Competing was the rule, at least among the people I grew up with, that was what we did.
We did not create major expectations about it, there was no dream of conquering fame beyond a firm handshake with great admiration for that academy friend, a guy at the beach, on the street, or a school friend we highly regarded.
We did not even dream of making a living out of Jiu Jitsu, travelling the world, having people taken a picture with us in tournaments or on the street. Even less so to think about people willing cross half the globe just to meet us or invite us over to their country with the same purpose.
To us, we competed because we trained, and we trained because we competed.
There were those who seem to have been born to compete always having excellent results; those who seemed nervous but when the time came, they knew what had to be done; and then there was me: a nervous guy, completely scared at the time of the fight and always getting terrible results.
At the time, to me it seemed that I was the only guy like that from the group. Now, in retrospective, I realized it wasn't like that. I was the only one, among the worst, who did not really care about losing a tournament or been defeated, I would still kept on trying relentlessly. I have no shadow of doubt that because I was so good at dealing with defeat, I became a great champion.
My professor at that time, someone I deeply admired, really marked me with something he said, that he still competed because he wanted to set an example for us.
At the time, I thought it was really cool, but today, that phrase reaches me more profoundly than ever before.
Recently, some students wanted to compete in a tournament, and even though I was not properly training for a tournament, I signed up for it with the purpose of setting an example for my students. Due to circumstances beyond my control, all of my students decided to withdraw from the competition. But my name was already on the sheet, so I thought, why not? I even thought it was pointless to compete in that tournament, but if competing is what I do so, then, why not?
It turn out to be a terrible decision. At the final, with only a minute left to finish the fight, I was up in points when my adversary tried a twisting knee lock (which is forbidden in the sport) and caused my knee to bend forcing me to stop immediately. That is when it hit me, this was not just another knee injury, this one was without a doubt, the worst.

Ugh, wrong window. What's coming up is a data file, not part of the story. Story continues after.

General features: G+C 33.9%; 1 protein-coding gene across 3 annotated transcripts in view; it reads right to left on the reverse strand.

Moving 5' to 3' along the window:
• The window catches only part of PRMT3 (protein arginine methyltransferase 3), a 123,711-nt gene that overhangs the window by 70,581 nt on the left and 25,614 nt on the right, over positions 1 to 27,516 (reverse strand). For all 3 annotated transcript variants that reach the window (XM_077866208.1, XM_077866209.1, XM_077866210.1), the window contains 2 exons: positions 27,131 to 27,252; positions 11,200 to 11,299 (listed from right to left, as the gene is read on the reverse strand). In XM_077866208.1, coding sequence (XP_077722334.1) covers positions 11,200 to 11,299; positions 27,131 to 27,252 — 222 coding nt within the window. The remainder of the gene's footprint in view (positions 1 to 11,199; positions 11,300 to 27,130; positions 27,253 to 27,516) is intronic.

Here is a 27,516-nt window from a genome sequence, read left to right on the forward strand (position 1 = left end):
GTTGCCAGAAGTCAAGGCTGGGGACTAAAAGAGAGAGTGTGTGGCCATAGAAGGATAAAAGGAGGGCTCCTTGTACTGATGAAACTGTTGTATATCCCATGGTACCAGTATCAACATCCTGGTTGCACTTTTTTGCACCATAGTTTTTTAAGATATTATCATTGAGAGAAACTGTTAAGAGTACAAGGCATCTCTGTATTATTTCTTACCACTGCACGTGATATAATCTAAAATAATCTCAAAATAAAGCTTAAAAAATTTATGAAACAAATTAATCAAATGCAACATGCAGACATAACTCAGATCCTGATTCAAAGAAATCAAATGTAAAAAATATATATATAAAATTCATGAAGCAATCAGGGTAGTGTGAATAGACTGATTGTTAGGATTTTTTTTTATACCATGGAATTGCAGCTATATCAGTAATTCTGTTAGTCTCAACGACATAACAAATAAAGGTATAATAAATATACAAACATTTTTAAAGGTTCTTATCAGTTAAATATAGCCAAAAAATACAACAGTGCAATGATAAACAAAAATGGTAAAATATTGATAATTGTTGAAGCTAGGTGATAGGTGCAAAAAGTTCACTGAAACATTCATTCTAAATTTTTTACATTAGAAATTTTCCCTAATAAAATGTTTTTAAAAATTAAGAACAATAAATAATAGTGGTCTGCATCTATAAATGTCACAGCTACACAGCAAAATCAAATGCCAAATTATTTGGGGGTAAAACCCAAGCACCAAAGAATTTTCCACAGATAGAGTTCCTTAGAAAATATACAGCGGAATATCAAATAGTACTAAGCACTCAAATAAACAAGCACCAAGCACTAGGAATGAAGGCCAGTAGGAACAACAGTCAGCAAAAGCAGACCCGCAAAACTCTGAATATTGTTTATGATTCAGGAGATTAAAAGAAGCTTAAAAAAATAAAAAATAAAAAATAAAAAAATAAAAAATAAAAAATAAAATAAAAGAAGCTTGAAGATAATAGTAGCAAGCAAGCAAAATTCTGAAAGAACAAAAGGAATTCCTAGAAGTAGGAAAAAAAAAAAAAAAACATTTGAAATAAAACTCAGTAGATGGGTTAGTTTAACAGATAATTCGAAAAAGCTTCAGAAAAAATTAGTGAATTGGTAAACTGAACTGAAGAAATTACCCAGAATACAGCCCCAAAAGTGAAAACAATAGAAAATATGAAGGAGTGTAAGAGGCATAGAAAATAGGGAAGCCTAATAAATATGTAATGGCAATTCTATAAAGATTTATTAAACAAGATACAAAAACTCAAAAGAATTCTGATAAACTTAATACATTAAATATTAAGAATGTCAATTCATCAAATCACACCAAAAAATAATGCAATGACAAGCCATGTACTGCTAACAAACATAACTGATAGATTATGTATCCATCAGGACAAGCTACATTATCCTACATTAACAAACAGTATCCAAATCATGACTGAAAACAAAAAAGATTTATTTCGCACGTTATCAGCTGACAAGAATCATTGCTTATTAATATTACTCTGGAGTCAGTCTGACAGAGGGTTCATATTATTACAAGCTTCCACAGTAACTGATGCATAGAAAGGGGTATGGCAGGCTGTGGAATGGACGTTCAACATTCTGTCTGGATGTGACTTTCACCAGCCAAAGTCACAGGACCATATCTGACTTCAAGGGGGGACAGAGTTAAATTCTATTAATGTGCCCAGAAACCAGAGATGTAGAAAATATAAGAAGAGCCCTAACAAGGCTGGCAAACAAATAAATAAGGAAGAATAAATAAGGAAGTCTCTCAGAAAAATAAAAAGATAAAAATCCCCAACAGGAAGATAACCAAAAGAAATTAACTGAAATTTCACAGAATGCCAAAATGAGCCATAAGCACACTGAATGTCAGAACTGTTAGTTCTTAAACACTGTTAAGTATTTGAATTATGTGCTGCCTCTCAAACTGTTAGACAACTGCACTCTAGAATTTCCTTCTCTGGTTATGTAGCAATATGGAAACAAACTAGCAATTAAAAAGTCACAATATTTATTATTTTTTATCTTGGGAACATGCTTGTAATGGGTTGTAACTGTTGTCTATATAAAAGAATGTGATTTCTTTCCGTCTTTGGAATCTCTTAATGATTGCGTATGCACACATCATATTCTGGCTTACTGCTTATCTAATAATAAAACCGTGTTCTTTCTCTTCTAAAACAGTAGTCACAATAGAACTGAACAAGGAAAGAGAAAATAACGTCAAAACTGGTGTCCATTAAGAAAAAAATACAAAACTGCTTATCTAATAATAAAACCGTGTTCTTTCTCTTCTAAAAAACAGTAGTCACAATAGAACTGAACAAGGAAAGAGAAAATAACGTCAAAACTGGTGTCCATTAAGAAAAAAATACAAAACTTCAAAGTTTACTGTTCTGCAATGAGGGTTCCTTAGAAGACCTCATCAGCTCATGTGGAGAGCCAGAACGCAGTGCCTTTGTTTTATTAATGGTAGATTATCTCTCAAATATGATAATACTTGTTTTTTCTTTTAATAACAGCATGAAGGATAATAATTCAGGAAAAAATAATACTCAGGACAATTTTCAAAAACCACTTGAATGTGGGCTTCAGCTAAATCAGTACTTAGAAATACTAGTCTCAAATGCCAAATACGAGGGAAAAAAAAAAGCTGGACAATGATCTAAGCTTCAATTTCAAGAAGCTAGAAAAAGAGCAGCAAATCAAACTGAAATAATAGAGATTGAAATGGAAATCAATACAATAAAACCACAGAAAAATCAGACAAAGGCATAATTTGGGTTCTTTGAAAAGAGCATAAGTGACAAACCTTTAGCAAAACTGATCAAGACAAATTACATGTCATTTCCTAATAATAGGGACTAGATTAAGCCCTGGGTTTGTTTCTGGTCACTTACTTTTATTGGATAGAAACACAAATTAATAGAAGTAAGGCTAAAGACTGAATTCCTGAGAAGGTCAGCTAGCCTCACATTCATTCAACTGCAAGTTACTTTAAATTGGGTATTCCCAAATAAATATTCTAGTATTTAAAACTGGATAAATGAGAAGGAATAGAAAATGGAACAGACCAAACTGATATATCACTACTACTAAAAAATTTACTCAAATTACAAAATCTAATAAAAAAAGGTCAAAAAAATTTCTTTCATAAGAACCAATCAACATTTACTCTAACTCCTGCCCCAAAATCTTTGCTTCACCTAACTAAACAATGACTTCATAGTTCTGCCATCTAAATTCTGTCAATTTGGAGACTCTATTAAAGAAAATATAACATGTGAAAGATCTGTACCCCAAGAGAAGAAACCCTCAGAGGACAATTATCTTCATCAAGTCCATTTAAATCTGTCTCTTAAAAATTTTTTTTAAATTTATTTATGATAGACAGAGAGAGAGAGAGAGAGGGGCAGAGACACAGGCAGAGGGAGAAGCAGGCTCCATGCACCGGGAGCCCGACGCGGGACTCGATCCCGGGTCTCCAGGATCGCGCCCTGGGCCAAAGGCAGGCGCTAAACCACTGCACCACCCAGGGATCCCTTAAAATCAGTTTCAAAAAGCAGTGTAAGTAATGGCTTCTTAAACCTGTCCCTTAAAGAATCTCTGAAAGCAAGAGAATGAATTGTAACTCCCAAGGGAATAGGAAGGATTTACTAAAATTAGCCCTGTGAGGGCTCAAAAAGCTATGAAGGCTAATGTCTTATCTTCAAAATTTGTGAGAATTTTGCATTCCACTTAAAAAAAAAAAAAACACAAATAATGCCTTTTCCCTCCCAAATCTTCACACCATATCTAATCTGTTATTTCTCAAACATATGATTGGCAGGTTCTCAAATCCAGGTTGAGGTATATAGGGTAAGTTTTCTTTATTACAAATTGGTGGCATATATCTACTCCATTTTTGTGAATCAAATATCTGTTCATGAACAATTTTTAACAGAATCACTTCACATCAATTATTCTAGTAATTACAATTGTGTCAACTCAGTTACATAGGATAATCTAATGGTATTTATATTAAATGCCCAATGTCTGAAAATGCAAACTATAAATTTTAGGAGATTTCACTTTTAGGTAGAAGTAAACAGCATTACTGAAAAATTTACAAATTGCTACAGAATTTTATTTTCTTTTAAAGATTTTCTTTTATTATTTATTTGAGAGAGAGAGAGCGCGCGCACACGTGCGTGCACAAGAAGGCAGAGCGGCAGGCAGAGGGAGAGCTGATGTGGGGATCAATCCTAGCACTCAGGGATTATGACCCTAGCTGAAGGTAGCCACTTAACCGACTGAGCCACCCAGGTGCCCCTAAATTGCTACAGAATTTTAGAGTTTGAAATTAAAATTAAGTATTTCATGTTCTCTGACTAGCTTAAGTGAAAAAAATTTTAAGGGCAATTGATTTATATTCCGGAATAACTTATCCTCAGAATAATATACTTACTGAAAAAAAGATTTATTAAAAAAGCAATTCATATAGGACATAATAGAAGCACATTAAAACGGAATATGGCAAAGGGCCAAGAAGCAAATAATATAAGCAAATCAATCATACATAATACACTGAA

After a while, my suspicion was confirmed, it was a complete torn of the ACL and the lateral meniscus showed some damages as well. This was an injury that would prevent me from training for six months and it would take a year to fully recover.
Prepare yourself psychologically for such a recovery is a thing only few people can do. Closing up to my 40s, motivation is not the same as it was when I was young, so I went into automatic pilot, I was not going to think, I was going to do. So I basically fulfilled my daily duties seeking a full recovery, one day after the other, chasing laziness away, no absences, no delays, basically displaying the same behavior I have had throughout my entire professional career as an athlete. Until one day the automatic pilot stopped working and a major breakdown happened.
I simply stopped attending the therapy sessions and, whenever a slight reaction would appear, it would last only a couple of days and discouragement would take over again. If I had done everything by the book, I would have been back within 8 months of the surgery. But, back to where?
I remember one time a friend was frustrated for not closing a deal with a group of people, and said to me: “there is no point in offering food to someone who is not hungry”. Without a doubt, that was the best metaphor that pictured my situation at the time. I had no desire to conquer anything in terms of competition, since I had already conquered them all in the past. So what was the point in dedicating myself to full recovery as a professional athlete?
I had to battle my own thoughts for months, rambling between going back to training to compete and keep doing things the the way I was without seeking anything else.
That should have been the point I found myself in the Grand Finale, thinking I was back and getting ready for all of the challenges to come, but that was not the case. Every day, I still find myself with a head full of uncertainties and, every day I think about quitting or focusing my energy somewhere else.
In a whirlwind of doubts and thoughts, I am still trying to make peace with the fact that I may have other priorities at present and that the competitor, Felipe, will slowly become a memory, but believe me when I say, is a reality very difficult to accept perhaps not tomorrow, but some day. A part of me still wants to squeeze out every part of myself, to leave no room for doubt, to know that I gave my best.
Today, I squeezed myself a little further, after 15 months of my knee injury, I fought and won in a local tournament (Aberto de Verão FJJ-RIO), see video.
When I injured my knee, at first I was scared with the fact that it was going to take a year to fully recover. If you are looking ahead, twelve months seems like an eternity, but when looking back, it is more like a blink of an eye. Think about it whenever you are going through something similar.
I am curious to find out what lays ahead!